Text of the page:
Swann to cut 300 jobs in head office cull at ailing WH Smith
Sunday 18 April 2004
WH Smith will announce a radical shake-up of its operations on Thursday that will see a quarter of head-office staff being made redundant.
The 300 job cuts will come from the retailer's Swindon offices in an attempt to strip costs out of the ailing business.
Kate Swann, WH Smith's new chief executive, wrote to employees last week warning of the cuts. Staff will learn next week whether they have managed to cling on to their jobs.
The announcements will be made at WH Smith's interim results presentation, which follows disastrous Christmas trading.
In a further attempt to contain costs, Ms Swan is understood to be planning to cut WH Smith's dividend to 9.5p-a-share for the full year, some 3p off analysts' forecasts.
WH Smith refused to comment. But Ms Swann is expected to announce a renewed focus on the company's UK's operations, which are blamed for its recent lacklustre performance. WH Smith has already sold off most of its American stores and the company will announce this week that its Asia Pacific business will be next on to the blocks. Analysts believe that the Asia Pacific stores could fetch £30m to £40m.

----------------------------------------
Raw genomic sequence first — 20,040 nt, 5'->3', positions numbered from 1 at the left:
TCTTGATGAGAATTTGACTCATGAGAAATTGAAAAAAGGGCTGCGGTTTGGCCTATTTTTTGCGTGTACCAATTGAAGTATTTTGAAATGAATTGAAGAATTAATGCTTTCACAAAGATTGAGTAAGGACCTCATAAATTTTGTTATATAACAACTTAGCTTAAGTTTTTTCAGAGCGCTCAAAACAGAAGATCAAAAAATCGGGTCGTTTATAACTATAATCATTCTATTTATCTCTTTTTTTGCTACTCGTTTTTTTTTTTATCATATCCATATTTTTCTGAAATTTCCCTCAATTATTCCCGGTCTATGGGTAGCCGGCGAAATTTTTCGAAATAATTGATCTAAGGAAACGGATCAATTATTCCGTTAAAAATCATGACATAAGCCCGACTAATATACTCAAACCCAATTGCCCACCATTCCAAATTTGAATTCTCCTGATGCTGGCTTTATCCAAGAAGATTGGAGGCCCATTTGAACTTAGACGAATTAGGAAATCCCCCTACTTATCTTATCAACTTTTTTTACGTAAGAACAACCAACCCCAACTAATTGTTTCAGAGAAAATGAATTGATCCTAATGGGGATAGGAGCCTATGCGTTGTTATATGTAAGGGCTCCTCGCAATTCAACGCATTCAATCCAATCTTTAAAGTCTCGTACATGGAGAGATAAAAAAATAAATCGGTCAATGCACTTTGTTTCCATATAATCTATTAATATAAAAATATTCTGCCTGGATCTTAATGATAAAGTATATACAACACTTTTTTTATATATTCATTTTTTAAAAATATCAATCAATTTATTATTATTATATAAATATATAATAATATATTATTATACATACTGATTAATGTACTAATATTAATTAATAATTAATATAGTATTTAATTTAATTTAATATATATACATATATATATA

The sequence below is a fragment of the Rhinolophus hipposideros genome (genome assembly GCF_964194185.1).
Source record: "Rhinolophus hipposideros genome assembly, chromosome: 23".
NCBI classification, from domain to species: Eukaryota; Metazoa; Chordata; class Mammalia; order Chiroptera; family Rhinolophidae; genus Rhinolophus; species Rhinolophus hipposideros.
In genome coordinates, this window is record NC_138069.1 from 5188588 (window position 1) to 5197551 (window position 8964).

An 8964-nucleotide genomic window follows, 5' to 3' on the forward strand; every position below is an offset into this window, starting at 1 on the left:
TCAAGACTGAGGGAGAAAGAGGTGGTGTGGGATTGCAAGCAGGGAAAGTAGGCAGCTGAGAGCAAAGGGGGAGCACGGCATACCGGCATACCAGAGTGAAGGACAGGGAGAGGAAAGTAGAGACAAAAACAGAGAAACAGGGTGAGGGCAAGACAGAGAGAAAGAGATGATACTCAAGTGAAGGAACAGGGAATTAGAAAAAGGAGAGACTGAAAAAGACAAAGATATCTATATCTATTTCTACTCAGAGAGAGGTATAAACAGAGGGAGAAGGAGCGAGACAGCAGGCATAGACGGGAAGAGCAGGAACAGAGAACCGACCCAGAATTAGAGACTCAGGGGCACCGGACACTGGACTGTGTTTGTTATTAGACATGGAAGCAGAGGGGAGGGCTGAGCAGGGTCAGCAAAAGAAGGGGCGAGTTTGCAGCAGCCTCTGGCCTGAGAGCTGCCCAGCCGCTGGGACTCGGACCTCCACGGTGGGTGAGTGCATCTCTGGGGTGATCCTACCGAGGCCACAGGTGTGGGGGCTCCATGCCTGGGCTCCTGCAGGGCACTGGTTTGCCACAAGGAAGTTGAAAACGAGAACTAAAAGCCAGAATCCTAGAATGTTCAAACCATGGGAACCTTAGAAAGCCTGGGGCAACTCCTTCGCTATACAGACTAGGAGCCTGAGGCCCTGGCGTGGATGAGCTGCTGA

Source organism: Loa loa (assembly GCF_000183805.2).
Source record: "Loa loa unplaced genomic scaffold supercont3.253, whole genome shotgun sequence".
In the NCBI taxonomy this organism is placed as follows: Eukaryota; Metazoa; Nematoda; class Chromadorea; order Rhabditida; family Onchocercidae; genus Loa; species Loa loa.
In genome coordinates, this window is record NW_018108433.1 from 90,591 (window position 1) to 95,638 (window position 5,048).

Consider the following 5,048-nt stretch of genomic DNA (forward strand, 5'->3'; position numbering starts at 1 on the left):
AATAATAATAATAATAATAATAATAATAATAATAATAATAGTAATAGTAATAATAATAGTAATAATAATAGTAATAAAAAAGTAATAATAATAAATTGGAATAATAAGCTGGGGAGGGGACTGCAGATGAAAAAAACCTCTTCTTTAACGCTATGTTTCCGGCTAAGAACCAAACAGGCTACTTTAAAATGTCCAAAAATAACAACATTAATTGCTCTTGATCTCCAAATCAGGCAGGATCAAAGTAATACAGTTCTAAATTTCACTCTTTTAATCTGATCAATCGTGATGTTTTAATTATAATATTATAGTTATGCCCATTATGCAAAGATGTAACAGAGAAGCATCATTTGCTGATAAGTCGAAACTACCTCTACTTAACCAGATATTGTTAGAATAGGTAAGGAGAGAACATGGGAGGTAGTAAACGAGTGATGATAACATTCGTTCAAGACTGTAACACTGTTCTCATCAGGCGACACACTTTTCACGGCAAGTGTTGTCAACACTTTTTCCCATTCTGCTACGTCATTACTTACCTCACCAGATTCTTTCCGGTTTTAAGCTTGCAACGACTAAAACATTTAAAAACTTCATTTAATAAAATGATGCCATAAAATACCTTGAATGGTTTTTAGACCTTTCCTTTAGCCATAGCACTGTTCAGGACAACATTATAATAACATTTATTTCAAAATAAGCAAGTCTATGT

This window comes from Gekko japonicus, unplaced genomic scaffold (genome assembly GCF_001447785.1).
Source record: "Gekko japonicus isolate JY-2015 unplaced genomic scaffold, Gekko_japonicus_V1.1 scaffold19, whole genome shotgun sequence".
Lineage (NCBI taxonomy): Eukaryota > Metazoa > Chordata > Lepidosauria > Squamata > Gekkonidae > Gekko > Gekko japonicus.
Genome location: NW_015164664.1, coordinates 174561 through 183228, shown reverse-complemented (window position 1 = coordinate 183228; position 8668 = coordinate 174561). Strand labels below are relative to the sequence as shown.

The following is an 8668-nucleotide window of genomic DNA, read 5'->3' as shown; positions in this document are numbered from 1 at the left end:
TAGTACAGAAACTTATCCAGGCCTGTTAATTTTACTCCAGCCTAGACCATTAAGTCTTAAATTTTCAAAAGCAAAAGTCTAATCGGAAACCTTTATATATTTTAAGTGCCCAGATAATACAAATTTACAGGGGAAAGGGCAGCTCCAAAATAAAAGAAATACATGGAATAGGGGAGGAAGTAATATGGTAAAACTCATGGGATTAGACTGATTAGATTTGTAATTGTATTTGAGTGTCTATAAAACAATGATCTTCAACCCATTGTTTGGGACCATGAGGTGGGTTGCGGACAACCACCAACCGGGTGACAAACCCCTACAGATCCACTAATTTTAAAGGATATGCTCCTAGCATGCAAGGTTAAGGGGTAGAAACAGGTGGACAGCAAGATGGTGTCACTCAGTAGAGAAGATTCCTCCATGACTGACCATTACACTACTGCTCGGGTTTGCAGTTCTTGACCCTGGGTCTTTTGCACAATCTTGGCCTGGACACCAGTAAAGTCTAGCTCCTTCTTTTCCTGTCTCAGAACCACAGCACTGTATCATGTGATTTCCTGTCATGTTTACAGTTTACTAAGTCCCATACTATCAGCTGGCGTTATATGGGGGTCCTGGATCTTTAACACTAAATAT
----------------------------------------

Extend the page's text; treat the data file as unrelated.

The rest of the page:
Ms Swann is now under pressure to detail how she intends to revitalise the company's UK stories. Analysts point out that WH Smith has joined the likes of Boots and Woolworths as a historic name on the high street which has a lost its unique selling point.
One source close to the company said that WH Smith had become "flat footed" because it takes too long to make important decisions. "There is a huge disconnect between the head office and the stores. The sort of changes that Swann is making now should have been done five years ago," he said.
Another source said that one of Ms Swann's main tasks was to rebuild staff morale. Yet "WHS CVs are flying all over the place."
The company's recent decision to impose new penalties on staff with final salary pension schemes but who wish to retire before 65 is understood to have gone down particularly badly.
The City will, however, be disappointed to learn this week that WH Smith has yet to find a replacement for its chairman, Richard Handover.
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